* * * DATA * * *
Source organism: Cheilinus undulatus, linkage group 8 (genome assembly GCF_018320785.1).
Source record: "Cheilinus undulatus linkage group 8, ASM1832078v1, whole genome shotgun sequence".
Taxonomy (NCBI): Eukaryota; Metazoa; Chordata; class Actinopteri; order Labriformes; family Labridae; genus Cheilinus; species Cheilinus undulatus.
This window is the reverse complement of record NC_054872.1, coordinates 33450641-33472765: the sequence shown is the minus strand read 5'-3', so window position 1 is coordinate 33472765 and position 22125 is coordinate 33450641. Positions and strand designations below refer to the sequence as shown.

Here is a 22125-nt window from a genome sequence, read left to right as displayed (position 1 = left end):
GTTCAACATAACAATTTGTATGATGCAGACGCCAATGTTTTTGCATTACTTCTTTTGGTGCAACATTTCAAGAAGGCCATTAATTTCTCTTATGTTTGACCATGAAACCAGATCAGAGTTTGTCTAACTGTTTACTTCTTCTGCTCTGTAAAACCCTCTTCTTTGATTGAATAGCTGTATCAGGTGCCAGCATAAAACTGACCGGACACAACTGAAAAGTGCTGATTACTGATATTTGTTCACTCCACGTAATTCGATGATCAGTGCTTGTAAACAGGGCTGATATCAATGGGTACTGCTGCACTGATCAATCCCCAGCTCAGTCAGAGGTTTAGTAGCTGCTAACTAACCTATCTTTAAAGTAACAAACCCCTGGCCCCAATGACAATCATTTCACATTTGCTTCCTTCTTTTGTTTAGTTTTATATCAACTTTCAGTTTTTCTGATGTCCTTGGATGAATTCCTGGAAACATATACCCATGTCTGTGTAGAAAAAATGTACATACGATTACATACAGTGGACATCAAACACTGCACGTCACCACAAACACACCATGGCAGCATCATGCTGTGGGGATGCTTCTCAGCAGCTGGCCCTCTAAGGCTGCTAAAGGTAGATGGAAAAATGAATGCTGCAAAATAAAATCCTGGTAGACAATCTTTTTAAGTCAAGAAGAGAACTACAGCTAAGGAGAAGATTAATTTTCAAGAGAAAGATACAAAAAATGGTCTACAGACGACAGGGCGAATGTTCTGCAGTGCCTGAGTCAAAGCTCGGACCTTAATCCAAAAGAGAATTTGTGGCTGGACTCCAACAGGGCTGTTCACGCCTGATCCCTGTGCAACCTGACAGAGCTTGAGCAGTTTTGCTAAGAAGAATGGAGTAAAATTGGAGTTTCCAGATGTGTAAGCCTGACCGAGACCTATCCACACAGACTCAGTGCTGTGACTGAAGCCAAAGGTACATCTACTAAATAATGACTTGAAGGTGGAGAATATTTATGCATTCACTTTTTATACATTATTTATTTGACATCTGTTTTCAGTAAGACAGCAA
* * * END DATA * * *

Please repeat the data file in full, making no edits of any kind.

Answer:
Source organism: Cheilinus undulatus, linkage group 8 (genome assembly GCF_018320785.1).
Source record: "Cheilinus undulatus linkage group 8, ASM1832078v1, whole genome shotgun sequence".
Taxonomy (NCBI): Eukaryota; Metazoa; Chordata; class Actinopteri; order Labriformes; family Labridae; genus Cheilinus; species Cheilinus undulatus.
This window is the reverse complement of record NC_054872.1, coordinates 33450641-33472765: the sequence shown is the minus strand read 5'-3', so window position 1 is coordinate 33472765 and position 22125 is coordinate 33450641. Positions and strand designations below refer to the sequence as shown.

Here is a 22125-nt window from a genome sequence, read left to right as displayed (position 1 = left end):
GTTCAACATAACAATTTGTATGATGCAGACGCCAATGTTTTTGCATTACTTCTTTTGGTGCAACATTTCAAGAAGGCCATTAATTTCTCTTATGTTTGACCATGAAACCAGATCAGAGTTTGTCTAACTGTTTACTTCTTCTGCTCTGTAAAACCCTCTTCTTTGATTGAATAGCTGTATCAGGTGCCAGCATAAAACTGACCGGACACAACTGAAAAGTGCTGATTACTGATATTTGTTCACTCCACGTAATTCGATGATCAGTGCTTGTAAACAGGGCTGATATCAATGGGTACTGCTGCACTGATCAATCCCCAGCTCAGTCAGAGGTTTAGTAGCTGCTAACTAACCTATCTTTAAAGTAACAAACCCCTGGCCCCAATGACAATCATTTCACATTTGCTTCCTTCTTTTGTTTAGTTTTATATCAACTTTCAGTTTTTCTGATGTCCTTGGATGAATTCCTGGAAACATATACCCATGTCTGTGTAGAAAAAATGTACATACGATTACATACAGTGGACATCAAACACTGCACGTCACCACAAACACACCATGGCAGCATCATGCTGTGGGGATGCTTCTCAGCAGCTGGCCCTCTAAGGCTGCTAAAGGTAGATGGAAAAATGAATGCTGCAAAATAAAATCCTGGTAGACAATCTTTTTAAGTCAAGAAGAGAACTACAGCTAAGGAGAAGATTAATTTTCAAGAGAAAGATACAAAAAATGGTCTACAGACGACAGGGCGAATGTTCTGCAGTGCCTGAGTCAAAGCTCGGACCTTAATCCAAAAGAGAATTTGTGGCTGGACTCCAACAGGGCTGTTCACGCCTGATCCCTGTGCAACCTGACAGAGCTTGAGCAGTTTTGCTAAGAAGAATGGAGTAAAATTGGAGTTTCCAGATGTGTAAGCCTGACCGAGACCTATCCACACAGACTCAGTGCTGTGACTGAAGCCAAAGGTACATCTACTAAATAATGACTTGAAGGTGGAGAATATTTATGCATTCACTTTTTATACATTATTTATTTGACATCTGTTTTCAGTAAGACAGCAA